Speaker 3:

Right. And actually that's a really good point because I have not responded throughout my career. I've not responded to very many incidents involving fireworks, but I think the worst one I did respond to was a gentleman who lit a bottle rocket. And it was a fast week . We've seen those before, like, you know, it goes by and , um, that was it. It didn't launch. So this particular person walked over and was inspecting it and it launched and hit him right in the face and then exploded and had some awful permanent eye injury and some significant facial trauma. So these are the type of things where we're trying to educate people on to avoid. Of course. Yeah.

Speaker 2:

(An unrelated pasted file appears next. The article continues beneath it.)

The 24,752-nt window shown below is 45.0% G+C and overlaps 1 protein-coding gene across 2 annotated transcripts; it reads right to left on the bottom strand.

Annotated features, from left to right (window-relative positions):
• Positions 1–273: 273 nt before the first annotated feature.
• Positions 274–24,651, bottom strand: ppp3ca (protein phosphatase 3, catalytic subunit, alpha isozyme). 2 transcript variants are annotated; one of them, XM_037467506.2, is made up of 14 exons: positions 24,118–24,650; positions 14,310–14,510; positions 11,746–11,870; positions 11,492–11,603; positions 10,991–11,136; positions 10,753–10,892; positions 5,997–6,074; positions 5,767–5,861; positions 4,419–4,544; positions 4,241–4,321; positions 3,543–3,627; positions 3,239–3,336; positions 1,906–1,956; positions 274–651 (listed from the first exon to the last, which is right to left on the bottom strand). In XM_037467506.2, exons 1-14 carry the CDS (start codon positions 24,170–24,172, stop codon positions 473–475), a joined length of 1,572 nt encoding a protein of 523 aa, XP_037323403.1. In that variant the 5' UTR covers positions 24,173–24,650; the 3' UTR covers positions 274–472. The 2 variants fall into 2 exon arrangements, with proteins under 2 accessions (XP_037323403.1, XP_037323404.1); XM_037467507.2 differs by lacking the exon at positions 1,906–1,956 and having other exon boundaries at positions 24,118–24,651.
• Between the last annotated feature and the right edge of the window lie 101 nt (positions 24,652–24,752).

Cause this is permanent. These injuries affect your life forever. Absolutely. Um, another thing they say is to set off fireworks in an open, clear space so that there's not people around so that doesn't get trapped anywhere. So make sure that you're away from houses away from trees and things like that so that the firework can explode correctly. Right . Right. Absolutely. Never try to rely on a firework if it doesn't work, it doesn't work. Call it a day. One done fireworks are expensive though. I'm sure people are like, man, I gotta get my money's worth. Yeah, well, no. We want to avoid that if possible. I know I discussed the surgery, but never lean your body over a firework when you're lighting it. Right . That's how injuries happen. Use the punk, you know, stay at a safe distance. Sure . And then supervise any children handling sparklers. Like I said earlier, like a lot of the 36% of the injuries last year where the children under 15. So you definitely want to supervise them at all times. Even if something seems benign or, you know, innocent, you just need to supervise them to watch them. Absolutely gotta watch what they're doing. And you want to wear protective eyewear because yes, like you said earlier, this is where that gentlemen was injured, permanent eye damage. And that's a tough one. And then if you're injured, get medical attention immediately. Obviously I know that were discussed earlier over 10,000 injuries last year. So the hospitals are busy around this time. So guess what you want to make sure you do that.